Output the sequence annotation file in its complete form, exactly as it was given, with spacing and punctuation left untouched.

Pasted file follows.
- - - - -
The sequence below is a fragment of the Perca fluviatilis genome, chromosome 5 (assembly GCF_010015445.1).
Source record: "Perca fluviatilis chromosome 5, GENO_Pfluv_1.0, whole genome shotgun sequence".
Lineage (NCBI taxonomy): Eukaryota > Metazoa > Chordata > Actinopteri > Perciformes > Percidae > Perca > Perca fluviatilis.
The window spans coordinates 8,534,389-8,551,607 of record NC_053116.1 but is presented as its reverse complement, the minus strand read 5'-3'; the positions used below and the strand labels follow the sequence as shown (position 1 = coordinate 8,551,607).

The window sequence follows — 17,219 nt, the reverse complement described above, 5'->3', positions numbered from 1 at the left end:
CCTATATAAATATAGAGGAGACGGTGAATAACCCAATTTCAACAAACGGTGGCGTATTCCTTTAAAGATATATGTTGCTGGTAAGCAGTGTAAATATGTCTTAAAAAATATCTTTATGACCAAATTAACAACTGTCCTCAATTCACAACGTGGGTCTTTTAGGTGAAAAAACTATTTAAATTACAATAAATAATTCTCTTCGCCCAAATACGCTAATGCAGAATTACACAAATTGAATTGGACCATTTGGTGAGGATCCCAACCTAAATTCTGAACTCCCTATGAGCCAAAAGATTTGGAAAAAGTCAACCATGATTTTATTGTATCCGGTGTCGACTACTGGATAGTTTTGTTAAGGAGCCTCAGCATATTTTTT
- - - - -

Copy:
The sequence below is a fragment of the Perca fluviatilis genome, chromosome 5 (assembly GCF_010015445.1).
Source record: "Perca fluviatilis chromosome 5, GENO_Pfluv_1.0, whole genome shotgun sequence".
Lineage (NCBI taxonomy): Eukaryota > Metazoa > Chordata > Actinopteri > Perciformes > Percidae > Perca > Perca fluviatilis.
The window spans coordinates 8,534,389-8,551,607 of record NC_053116.1 but is presented as its reverse complement, the minus strand read 5'-3'; the positions used below and the strand labels follow the sequence as shown (position 1 = coordinate 8,551,607).

The window sequence follows — 17,219 nt, the reverse complement described above, 5'->3', positions numbered from 1 at the left end:
CCTATATAAATATAGAGGAGACGGTGAATAACCCAATTTCAACAAACGGTGGCGTATTCCTTTAAAGATATATGTTGCTGGTAAGCAGTGTAAATATGTCTTAAAAAATATCTTTATGACCAAATTAACAACTGTCCTCAATTCACAACGTGGGTCTTTTAGGTGAAAAAACTATTTAAATTACAATAAATAATTCTCTTCGCCCAAATACGCTAATGCAGAATTACACAAATTGAATTGGACCATTTGGTGAGGATCCCAACCTAAATTCTGAACTCCCTATGAGCCAAAAGATTTGGAAAAAGTCAACCATGATTTTATTGTATCCGGTGTCGACTACTGGATAGTTTTGTTAAGGAGCCTCAGCATATTTTTT